After a slew of power outages over Labor Day weekend, Cleveland City Council approved legislation for software updates for Cleveland Public Power.
Council approved legislation on Monday authorizing the city to go out for a Request for Proposal to spend up to $250,000 over two years for a professional services contract to access the software.
Citizen Pie in Ohio City was in the dark for days and had to toss out nearly $3,000 worth of food.
“Sometimes we get deliveries, and it’s like 2,000 pounds of cheese in at one time," said employee Bonn Rassavong, who was working during the outage. "We lost about a week and a half’s worth of cheese.”
The shop's co-owner Vytauras Sasnauskas said they've had at least twelve outages over the last year, costing them up to $10,000 in losses.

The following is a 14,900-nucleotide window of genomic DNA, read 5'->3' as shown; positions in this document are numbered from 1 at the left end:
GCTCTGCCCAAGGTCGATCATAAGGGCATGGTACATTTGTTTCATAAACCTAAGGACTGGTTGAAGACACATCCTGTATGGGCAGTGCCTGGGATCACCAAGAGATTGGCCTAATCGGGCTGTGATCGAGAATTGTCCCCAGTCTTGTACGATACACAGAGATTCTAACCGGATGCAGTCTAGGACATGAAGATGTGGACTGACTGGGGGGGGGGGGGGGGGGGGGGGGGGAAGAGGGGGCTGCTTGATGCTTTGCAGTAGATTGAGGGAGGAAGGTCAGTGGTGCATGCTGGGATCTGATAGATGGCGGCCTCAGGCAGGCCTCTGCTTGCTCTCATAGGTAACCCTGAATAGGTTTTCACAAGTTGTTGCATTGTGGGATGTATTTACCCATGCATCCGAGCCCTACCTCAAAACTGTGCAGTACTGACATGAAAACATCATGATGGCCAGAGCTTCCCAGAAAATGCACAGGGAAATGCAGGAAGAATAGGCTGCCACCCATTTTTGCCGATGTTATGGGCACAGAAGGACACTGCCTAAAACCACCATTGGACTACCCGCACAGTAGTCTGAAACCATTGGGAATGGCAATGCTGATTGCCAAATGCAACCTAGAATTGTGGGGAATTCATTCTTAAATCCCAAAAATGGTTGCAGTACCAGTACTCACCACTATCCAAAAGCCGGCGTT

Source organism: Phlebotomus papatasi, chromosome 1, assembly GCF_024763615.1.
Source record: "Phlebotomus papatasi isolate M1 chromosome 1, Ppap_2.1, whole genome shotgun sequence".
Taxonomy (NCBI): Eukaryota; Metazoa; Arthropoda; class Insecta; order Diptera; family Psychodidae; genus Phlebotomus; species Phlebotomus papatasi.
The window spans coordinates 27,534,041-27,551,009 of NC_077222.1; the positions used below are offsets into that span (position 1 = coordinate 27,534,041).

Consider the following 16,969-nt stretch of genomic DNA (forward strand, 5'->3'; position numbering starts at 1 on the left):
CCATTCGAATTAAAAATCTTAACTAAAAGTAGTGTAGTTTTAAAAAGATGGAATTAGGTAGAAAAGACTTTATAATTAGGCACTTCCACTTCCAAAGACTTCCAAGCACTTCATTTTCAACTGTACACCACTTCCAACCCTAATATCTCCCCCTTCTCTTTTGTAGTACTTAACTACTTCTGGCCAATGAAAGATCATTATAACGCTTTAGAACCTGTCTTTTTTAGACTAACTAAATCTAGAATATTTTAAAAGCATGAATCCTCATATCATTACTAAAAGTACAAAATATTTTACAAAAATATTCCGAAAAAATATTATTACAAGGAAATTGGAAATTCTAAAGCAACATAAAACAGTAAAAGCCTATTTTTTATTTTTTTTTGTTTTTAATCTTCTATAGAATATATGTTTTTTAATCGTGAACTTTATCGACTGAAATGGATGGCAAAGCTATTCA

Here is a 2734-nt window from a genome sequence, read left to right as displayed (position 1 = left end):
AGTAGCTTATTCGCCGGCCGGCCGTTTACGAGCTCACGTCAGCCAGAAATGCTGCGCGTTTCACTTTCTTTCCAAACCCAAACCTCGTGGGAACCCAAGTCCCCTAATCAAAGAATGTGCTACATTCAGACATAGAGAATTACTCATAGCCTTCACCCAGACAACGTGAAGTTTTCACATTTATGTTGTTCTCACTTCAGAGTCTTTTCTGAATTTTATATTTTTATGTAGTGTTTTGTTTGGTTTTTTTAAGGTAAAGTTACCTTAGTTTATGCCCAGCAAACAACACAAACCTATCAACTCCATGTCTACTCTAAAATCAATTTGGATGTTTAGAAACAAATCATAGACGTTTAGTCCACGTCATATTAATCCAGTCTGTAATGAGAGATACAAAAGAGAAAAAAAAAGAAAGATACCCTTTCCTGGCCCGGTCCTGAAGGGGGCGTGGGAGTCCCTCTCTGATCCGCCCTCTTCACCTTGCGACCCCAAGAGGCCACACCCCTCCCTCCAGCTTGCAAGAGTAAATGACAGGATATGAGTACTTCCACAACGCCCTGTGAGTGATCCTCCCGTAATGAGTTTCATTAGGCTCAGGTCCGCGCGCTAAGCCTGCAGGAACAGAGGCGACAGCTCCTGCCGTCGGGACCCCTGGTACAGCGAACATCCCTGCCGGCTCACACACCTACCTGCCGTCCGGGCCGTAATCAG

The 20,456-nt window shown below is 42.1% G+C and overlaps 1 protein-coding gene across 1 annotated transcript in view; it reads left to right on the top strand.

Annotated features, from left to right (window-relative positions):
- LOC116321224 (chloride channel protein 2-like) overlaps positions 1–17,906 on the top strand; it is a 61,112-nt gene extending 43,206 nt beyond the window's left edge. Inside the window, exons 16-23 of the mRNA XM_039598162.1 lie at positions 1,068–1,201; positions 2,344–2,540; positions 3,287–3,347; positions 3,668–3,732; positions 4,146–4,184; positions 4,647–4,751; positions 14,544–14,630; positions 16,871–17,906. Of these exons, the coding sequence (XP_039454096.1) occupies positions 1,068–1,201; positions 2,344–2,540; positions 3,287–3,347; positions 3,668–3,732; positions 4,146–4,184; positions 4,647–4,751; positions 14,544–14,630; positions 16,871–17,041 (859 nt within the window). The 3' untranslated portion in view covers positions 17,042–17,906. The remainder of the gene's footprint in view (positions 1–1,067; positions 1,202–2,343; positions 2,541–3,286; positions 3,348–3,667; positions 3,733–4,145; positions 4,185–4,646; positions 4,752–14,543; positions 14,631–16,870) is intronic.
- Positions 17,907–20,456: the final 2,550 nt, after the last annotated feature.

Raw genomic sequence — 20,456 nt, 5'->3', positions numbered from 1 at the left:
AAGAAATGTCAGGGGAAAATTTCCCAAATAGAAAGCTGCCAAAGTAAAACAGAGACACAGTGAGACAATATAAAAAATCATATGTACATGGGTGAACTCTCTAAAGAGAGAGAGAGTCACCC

Sasnauskas said if food is kept at 40 degrees or hotter for longer than four hours, they have to toss it.
This legislation provides for two one-year renewal options.
According to the company's spokesperson, Paula Morrison, the diagnostic software will allow Cleveland Public Power to, "proactively monitor system performance, better monitor demands on its electrical grid and better prevent outages, reduce outage time, monitor LED street consumption and systematically identify unauthorized usage."
The software will help with monitoring in real time to better identify potential problems, such as transformers that could become overloaded with higher power usage.
“You just have to be hopeful. If not, keep complaining until it fixes," Rassavong said.
In recent months, Morrison said CPP has undertaken other improvements, like adding a second feeder line to the West Side at a cost of $6 million.
She also detailed an upcoming $18 million project that will add a transmission line, allowing CPP to deliver power to the West Side from multiple points, reducing the chances of outages.